”Memoirs of a Cavalier” is a literary sleight of hand. Written in the style of an eyewitness account, it’s actually a work of fiction—a trick Defoe would repeat in his later book ”A Journal of a Plague Year”. Originally published anonymously, many readers of the time were fooled into thinking it was real.
The book’s unnamed protagonist is an English gentleman with a lust for adventure. He details his experiences on battlefields across Europe, as a soldier in both the Thirty Years' War and the English Civil War. With its vivid scenes of warfare, ”Memoirs of a Cavalier” truly makes history come alive.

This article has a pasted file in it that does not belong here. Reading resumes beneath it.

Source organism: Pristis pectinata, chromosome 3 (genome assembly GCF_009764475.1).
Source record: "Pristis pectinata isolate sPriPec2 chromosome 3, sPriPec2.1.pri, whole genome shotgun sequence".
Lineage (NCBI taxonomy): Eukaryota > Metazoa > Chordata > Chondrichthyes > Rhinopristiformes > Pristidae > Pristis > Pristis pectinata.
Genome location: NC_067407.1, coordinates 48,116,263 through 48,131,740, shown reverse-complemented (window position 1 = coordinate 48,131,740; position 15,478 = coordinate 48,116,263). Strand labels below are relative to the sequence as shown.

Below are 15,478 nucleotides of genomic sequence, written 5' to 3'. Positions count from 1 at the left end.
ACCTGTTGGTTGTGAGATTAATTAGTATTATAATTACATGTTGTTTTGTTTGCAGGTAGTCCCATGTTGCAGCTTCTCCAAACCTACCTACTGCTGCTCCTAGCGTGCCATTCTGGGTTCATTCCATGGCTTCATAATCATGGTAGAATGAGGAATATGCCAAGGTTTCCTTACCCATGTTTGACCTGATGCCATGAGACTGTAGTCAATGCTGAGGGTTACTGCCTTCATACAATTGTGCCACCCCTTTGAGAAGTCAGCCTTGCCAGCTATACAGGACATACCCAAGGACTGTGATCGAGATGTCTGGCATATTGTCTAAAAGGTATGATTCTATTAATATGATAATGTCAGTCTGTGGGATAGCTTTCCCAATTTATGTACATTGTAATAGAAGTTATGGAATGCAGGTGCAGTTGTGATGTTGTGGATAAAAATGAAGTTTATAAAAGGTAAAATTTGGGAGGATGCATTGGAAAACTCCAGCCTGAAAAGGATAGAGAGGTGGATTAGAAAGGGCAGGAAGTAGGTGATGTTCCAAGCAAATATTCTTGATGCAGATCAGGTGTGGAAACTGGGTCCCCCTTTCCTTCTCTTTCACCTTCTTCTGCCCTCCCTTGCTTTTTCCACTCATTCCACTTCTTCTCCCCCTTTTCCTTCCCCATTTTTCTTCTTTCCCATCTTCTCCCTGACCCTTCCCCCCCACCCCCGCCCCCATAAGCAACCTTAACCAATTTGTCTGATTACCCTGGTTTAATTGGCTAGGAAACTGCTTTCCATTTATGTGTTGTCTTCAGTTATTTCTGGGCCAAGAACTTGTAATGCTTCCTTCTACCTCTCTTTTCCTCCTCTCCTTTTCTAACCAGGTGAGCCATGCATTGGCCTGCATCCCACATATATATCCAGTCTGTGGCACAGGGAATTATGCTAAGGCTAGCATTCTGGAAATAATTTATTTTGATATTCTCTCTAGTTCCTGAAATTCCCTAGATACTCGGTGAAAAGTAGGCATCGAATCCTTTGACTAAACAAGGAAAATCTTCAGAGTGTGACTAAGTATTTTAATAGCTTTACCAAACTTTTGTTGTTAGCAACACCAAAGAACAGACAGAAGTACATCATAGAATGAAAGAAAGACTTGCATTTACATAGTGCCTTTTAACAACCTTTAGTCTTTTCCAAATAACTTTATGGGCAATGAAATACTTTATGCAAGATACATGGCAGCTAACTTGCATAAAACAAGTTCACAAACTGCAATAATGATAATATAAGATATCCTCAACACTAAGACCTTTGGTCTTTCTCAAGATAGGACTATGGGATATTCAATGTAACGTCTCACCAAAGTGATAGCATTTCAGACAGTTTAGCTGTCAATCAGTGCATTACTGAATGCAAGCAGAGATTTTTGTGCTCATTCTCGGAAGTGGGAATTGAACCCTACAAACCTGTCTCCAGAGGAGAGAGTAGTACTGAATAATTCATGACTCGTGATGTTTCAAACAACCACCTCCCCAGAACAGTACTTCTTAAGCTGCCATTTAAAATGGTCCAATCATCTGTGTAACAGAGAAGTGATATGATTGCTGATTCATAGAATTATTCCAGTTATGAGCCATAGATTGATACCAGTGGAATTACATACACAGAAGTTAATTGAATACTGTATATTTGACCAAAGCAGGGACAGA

English writer Daniel Defoe (c. 1660–1731) led an extraordinary life. As a child, he survived both the Great Fire of London and a major outbreak of the bubonic plague. As an adult, he enjoyed careers as a merchant, political satirist, rebel soldier and even a spy.
Defoe was in his fifties before he finally turned his hand to fiction. ”Robinson Crusoe”, his first novel, was an instant bestseller. The story of a shipwrecked sailor, its style and structure made it a landmark text in the history of English literature. His other notable works include ”Moll Flanders”, ”A Journal of the Plague Year” and ”Captain Singleton”.